If you’re using an abbreviation for a Latin phrase, make sure you know what you’re doing (i.e., use the correct one). Using an incorrect abbreviation can be make you look like another poorly edited website (e.g., yahoo.com).
Don’t do that. Don’t use the abbreviation i.e., which is short for the Latin “id est” or “that is.” You are bound to use it incorrectly. This writer is giving an example of an outrageous request and if any Latin abbreviation had to be used, it should have been e.g., which means “for example.” But really, your readers don’t know what those abbreviations mean and will skip over them when reading or mentally make up their own definition.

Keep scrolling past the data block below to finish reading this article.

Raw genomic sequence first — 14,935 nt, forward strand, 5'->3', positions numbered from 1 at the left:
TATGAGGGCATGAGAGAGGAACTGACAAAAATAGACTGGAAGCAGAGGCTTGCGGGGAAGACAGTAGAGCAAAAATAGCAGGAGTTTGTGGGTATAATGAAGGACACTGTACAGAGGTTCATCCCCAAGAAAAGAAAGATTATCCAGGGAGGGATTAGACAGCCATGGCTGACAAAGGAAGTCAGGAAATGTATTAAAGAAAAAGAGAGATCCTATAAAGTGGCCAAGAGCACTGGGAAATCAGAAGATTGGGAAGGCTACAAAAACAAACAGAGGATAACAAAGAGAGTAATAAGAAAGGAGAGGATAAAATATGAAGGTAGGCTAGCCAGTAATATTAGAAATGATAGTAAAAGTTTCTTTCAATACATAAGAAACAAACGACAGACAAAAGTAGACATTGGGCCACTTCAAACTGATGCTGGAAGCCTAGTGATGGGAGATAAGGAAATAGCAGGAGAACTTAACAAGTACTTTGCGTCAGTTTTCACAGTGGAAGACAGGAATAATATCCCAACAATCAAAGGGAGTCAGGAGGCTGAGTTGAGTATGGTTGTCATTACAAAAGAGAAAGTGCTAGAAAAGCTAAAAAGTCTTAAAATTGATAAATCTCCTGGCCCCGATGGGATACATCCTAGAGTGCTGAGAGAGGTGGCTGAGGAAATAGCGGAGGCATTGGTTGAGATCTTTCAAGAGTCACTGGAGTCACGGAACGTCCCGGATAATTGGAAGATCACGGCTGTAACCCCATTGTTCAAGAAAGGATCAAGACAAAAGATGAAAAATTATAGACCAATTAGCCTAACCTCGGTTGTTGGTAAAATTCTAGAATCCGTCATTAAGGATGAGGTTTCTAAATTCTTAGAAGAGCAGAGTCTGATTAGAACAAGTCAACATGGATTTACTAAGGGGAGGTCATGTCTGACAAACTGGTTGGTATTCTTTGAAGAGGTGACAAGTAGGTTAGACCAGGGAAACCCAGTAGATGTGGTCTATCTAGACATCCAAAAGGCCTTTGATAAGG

If you’re giving an example you could use “for example,” “for instance,” or the informal “like.” And there are always the new clichés that are used when the example is a person (like “I’m looking at you, Yahoo! editor” and “Yahoo! writer, anyone?”).